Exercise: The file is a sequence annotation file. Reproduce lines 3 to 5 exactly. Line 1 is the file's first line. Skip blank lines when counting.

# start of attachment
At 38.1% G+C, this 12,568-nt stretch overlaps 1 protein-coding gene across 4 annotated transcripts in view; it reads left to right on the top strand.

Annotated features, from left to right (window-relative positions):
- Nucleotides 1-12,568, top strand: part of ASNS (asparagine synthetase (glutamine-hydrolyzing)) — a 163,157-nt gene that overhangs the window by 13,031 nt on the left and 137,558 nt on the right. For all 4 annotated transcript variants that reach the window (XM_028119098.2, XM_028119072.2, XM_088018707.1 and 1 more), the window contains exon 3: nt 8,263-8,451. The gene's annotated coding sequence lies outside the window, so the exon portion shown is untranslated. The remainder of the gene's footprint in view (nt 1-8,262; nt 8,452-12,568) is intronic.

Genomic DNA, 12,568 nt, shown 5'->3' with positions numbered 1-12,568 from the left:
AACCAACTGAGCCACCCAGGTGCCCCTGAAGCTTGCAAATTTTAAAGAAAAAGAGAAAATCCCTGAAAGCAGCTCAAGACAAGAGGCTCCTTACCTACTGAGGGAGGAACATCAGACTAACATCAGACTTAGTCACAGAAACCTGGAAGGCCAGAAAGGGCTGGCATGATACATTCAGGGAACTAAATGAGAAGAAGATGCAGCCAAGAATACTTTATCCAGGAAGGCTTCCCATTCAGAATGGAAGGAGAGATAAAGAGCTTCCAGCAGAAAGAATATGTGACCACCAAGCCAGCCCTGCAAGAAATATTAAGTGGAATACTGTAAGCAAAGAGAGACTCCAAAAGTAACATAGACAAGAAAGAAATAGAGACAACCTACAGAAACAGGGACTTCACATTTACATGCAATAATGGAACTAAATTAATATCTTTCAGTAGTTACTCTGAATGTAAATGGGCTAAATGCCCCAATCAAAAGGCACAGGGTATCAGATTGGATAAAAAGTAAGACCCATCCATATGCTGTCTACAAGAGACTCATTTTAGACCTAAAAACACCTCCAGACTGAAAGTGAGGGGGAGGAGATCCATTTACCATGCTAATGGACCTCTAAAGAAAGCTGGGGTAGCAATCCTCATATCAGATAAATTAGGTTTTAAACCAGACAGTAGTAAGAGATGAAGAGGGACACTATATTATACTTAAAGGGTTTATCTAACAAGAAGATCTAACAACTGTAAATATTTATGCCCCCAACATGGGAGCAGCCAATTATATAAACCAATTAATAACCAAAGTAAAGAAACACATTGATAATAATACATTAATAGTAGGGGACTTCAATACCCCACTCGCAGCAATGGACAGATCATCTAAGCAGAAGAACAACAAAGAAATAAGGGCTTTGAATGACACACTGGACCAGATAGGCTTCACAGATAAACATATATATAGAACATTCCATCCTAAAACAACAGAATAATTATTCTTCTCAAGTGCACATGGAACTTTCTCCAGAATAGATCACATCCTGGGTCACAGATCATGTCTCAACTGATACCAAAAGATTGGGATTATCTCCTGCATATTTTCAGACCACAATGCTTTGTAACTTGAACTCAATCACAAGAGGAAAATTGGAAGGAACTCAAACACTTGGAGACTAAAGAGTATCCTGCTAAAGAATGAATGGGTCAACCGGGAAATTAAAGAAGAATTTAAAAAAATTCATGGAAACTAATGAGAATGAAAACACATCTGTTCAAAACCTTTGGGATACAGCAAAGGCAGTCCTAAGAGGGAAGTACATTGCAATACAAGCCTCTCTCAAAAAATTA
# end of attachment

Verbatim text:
- Nucleotides 1-12,568, top strand: part of ASNS (asparagine synthetase (glutamine-hydrolyzing)) — a 163,157-nt gene that overhangs the window by 13,031 nt on the left and 137,558 nt on the right. For all 4 annotated transcript variants that reach the window (XM_028119098.2, XM_028119072.2, XM_088018707.1 and 1 more), the window contains exon 3: nt 8,263-8,451. The gene's annotated coding sequence lies outside the window, so the exon portion shown is untranslated. The remainder of the gene's footprint in view (nt 1-8,262; nt 8,452-12,568) is intronic.

Genomic DNA, 12,568 nt, shown 5'->3' with positions numbered 1-12,568 from the left:
AACCAACTGAGCCACCCAGGTGCCCCTGAAGCTTGCAAATTTTAAAGAAAAAGAGAAAATCCCTGAAAGCAGCTCAAGACAAGAGGCTCCTTACCTACTGAGGGAGGAACATCAGACTAACATCAGACTTAGTCACAGAAACCTGGAAGGCCAGAAAGGGCTGGCATGATACATTCAGGGAACTAAATGAGAAGAAGATGCAGCCAAGAATACTTTATCCAGGAAGGCTTCCCATTCAGAATGGAAGGAGAGATAAAGAGCTTCCAGCAGAAAGAATATGTGACCACCAAGCCAGCCCTGCAAGAAATATTAAGTGGAATACTGTAAGCAAAGAGAGACTCCAAAAGTAACATAGACAAGAAAGAAATAGAGACAACCTACAGAAACAGGGACTTCACATTTACATGCAATAATGGAACTAAATTAATATCTTTCAGTAGTTACTCTGAATGTAAATGGGCTAAATGCCCCAATCAAAAGGCACAGGGTATCAGATTGGATAAAAAGTAAGACCCATCCATATGCTGTCTACAAGAGACTCATTTTAGACCTAAAAACACCTCCAGACTGAAAGTGAGGGGGAGGAGATCCATTTACCATGCTAATGGACCTCTAAAGAAAGCTGGGGTAGCAATCCTCATATCAGATAAATTAGGTTTTAAACCAGACAGTAGTAAGAGATGAAGAGGGACACTATATTATACTTAAAGGGTTTATCTAACAAGAAGATCTAACAACTGTAAATATTTATGCCCCCAACATGGGAGCAGCCAATTATATAAACCAATTAATAACCAAAGTAAAGAAACACATTGATAATAATACATTAATAGTAGGGGACTTCAATACCCCACTCGCAGCAATGGACAGATCATCTAAGCAGAAGAACAACAAAGAAATAAGGGCTTTGAATGACACACTGGACCAGATAGGCTTCACAGATAAACATATATATAGAACATTCCATCCTAAAACAACAGAATAATTATTCTTCTCAAGTGCACATGGAACTTTCTCCAGAATAGATCACATCCTGGGTCACAGATCATGTCTCAACTGATACCAAAAGATTGGGATTATCTCCTGCATATTTTCAGACCACAATGCTTTGTAACTTGAACTCAATCACAAGAGGAAAATTGGAAGGAACTCAAACACTTGGAGACTAAAGAGTATCCTGCTAAAGAATGAATGGGTCAACCGGGAAATTAAAGAAGAATTTAAAAAAATTCATGGAAACTAATGAGAATGAAAACACATCTGTTCAAAACCTTTGGGATACAGCAAAGGCAGTCCTAAGAGGGAAGTACATTGCAATACAAGCCTCTCTCAAAAAATTA